## NichtSoGut

So basically it involves sodding scanf().

``````int NumericalAnswer;
int score = 0;
main()
{
printf("Question 1: What's 4 x 3?\n");
printf("You got it right!");
score += 1;
}
}``````

Output

``````Question 1: What's 4 x 3?
12
9
You got it right!``````

As you may have worked out, it's making me type two answers before it'll progress. I've added a printf() at the end to check the value of NumericalAnswer, and it's of the first answer I enter. So my program will still produce the correct output eventually, I just don't want to have to enter the number twice.

Any help would be greatly appreciated.

Ed

## gerard4143 371

See if you can find what I changed...

``````#include <stdio.h>

int score = 0;

int main()
{
printf("Question 1: What's 4 x 3?\n");

{
printf("You got it right!");
score += 1;
}
return 0;
}``````
commented: Couldn't really have been more helpful!! +0

## NichtSoGut

Oh... my... god.... that simple???
So you've removed the \n from the scanf line.
Sorry to be a pain, but any chance you could explain why that made such a difference?

## gerard4143 371

Try running this code

``````#include <stdio.h>

int one, two;

int main()
{
printf("Enter two numbers->\n");
scanf("%d - %d", &one, &two);

fprintf(stdout, "one->%d, two->%d\n", one, two);

return 0;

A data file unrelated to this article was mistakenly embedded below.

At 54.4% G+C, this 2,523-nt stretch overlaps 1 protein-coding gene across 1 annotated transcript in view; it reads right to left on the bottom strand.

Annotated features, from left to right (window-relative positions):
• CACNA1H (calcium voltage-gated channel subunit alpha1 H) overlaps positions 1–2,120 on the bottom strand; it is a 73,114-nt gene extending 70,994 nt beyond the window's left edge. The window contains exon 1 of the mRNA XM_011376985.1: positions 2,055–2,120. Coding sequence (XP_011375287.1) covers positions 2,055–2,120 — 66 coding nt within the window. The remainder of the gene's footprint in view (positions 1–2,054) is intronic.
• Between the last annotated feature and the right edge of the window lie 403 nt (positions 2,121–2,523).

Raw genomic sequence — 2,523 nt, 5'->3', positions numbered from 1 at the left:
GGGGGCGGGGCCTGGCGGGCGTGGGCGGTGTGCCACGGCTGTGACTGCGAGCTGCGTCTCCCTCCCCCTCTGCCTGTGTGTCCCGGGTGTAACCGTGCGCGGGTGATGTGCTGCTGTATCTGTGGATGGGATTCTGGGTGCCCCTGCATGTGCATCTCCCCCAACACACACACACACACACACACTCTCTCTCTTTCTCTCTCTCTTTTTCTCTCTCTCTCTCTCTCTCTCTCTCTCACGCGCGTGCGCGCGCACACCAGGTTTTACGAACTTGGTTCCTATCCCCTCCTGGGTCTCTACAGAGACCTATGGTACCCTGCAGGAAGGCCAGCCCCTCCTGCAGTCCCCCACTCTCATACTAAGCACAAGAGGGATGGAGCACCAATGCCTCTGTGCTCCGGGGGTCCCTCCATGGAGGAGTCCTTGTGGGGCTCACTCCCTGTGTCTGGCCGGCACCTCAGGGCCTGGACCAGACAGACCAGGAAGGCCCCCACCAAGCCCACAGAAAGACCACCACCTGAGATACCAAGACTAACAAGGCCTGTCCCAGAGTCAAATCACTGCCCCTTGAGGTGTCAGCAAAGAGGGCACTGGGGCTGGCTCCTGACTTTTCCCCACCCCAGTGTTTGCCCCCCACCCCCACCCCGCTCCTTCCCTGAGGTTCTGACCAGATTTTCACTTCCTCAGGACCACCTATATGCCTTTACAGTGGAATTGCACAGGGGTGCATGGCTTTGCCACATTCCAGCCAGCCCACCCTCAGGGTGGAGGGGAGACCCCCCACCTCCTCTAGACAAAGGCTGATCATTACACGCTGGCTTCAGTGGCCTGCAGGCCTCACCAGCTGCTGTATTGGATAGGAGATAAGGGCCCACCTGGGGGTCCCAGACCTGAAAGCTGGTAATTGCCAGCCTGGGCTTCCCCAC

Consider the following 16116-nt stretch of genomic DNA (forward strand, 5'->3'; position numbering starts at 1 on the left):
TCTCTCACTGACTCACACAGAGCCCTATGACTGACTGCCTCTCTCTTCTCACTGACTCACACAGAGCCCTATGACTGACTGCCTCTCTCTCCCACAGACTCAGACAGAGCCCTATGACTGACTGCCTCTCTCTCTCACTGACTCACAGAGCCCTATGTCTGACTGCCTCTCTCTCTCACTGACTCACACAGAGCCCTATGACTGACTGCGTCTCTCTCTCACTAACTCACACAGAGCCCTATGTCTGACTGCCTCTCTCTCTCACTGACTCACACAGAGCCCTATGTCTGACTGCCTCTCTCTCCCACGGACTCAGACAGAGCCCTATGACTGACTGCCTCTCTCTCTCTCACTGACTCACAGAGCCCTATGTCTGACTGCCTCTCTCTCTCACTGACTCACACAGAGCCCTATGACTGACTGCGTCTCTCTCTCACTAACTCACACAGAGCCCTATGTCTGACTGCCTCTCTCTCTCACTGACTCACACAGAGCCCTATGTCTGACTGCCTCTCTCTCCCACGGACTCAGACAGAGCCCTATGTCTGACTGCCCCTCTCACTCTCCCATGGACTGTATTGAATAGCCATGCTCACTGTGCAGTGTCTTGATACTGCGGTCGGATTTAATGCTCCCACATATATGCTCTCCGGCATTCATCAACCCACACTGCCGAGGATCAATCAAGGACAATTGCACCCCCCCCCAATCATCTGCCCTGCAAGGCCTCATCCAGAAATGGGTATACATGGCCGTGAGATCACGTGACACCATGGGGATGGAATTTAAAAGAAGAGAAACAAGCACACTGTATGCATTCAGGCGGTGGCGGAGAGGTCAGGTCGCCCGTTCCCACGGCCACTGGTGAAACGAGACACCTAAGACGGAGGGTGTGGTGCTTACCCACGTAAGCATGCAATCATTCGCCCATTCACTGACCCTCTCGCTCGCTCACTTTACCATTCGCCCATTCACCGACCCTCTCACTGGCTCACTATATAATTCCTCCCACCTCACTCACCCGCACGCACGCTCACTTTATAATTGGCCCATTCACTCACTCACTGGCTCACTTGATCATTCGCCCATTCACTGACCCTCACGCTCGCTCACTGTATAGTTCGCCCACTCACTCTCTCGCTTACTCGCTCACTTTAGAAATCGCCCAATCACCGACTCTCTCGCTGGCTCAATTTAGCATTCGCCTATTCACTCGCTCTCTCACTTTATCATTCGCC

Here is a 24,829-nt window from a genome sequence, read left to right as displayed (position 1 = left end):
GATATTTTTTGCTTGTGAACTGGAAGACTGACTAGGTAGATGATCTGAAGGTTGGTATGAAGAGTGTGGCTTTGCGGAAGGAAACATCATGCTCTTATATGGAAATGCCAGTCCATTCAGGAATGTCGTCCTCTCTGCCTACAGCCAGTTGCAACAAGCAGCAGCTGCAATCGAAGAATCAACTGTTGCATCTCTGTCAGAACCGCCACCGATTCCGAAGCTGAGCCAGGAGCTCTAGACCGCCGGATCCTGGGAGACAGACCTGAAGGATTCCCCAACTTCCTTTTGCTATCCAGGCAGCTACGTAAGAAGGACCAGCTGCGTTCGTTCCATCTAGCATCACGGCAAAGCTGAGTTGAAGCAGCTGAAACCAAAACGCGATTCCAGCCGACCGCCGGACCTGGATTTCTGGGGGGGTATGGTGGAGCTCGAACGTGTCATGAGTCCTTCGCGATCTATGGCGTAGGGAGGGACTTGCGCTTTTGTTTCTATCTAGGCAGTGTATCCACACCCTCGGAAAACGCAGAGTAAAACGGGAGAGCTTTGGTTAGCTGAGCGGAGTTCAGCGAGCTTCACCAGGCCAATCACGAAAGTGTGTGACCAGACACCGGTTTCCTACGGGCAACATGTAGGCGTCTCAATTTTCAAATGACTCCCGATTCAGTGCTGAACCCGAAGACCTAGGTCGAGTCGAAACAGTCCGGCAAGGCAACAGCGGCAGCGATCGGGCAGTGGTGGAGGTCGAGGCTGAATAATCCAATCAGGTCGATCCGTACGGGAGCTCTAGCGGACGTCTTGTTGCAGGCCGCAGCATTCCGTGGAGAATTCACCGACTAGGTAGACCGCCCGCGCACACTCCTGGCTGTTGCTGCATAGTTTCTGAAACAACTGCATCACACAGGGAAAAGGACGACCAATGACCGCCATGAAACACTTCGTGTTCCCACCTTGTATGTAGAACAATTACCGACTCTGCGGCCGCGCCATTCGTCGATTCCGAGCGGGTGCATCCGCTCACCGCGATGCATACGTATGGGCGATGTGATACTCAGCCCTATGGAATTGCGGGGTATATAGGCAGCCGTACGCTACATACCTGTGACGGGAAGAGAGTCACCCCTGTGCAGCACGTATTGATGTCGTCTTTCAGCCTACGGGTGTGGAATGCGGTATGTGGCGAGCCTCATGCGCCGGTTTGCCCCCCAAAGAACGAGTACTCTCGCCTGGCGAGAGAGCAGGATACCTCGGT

}``````

First enter your numbers like this

34 56

and then try entering your numbers like

34 - 56

## NichtSoGut

So I ran it, and it doesn't enjoy the first set of data input. Is that because scanf is looking for a '-' but I've only entered numbers? How come it doesn't just keeping going 'til it finds the number?
And in relation to the code I posted, why couldn't I have the '\n'? I had to press RETURN to enter the data, so surely the scanf would have seen the '\n' and successfully continued. I guess not :P

## Jmknight

This is an interesting problem. I understand what you're saying, Nicht, but I personally don't know the underlying cause for this phenomenon. I would, though, just encourage you make it a practice to end the practice of including \n in your scanfs; if you do that, you should be all right.

## Narue 5,707

>And in relation to the code I posted, why couldn't I have the '\n'?
If there's whitespace in the format string, scanf will extract whitespace characters (any whitespace character, so '\n' is no different from ' ' or '\t' in both the stream and the format string) until the next non-whitespace character. You're essentially requiring input to end with non-whitespace, which is the opposite of what normally happens in line buffered I/O.